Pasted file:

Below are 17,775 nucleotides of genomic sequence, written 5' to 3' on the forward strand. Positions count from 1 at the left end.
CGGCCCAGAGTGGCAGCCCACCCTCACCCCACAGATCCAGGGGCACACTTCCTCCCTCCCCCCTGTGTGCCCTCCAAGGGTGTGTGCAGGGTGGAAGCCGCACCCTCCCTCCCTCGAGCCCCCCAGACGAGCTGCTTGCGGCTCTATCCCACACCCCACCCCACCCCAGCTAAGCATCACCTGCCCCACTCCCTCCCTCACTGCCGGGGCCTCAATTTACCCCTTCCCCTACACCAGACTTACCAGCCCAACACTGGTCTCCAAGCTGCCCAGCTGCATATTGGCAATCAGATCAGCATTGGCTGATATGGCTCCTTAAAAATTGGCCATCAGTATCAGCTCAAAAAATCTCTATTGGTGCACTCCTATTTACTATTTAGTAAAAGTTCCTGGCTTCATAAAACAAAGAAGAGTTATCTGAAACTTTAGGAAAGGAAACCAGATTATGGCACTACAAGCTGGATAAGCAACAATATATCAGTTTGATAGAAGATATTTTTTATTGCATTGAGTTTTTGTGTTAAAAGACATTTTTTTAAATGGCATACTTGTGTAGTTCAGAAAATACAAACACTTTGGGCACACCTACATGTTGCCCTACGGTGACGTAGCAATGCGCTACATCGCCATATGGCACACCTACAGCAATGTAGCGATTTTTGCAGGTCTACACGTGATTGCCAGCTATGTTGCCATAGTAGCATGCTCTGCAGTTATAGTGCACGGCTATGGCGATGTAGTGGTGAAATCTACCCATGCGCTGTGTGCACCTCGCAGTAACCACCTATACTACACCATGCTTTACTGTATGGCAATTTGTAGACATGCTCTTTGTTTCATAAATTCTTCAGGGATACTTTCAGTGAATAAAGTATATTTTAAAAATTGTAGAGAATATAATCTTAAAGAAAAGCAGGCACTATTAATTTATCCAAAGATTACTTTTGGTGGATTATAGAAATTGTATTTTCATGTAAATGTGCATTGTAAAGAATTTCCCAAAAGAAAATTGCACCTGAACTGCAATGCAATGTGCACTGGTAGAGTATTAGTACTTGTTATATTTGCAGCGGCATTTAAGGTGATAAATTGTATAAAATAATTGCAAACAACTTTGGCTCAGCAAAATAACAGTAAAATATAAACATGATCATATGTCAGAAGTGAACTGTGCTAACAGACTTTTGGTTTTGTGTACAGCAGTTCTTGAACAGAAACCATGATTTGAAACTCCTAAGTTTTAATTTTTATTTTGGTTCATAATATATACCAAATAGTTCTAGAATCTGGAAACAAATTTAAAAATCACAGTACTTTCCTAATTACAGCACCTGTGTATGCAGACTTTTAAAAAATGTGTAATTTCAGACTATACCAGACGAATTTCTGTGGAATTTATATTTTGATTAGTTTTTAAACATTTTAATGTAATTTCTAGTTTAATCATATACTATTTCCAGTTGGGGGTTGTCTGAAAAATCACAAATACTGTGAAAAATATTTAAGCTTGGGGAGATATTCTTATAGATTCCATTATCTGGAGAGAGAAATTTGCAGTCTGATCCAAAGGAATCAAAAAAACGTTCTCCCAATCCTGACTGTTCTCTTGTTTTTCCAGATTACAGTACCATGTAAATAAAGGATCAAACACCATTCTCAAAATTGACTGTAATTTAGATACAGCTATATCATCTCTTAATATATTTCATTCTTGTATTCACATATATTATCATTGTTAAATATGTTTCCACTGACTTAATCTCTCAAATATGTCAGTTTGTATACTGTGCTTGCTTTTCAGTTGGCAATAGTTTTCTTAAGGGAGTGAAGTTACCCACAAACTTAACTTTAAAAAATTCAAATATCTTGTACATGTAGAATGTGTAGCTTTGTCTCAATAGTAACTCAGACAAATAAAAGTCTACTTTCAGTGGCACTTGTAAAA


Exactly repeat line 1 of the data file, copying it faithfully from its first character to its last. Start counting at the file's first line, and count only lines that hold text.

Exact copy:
Below are 17,775 nucleotides of genomic sequence, written 5' to 3' on the forward strand. Positions count from 1 at the left end.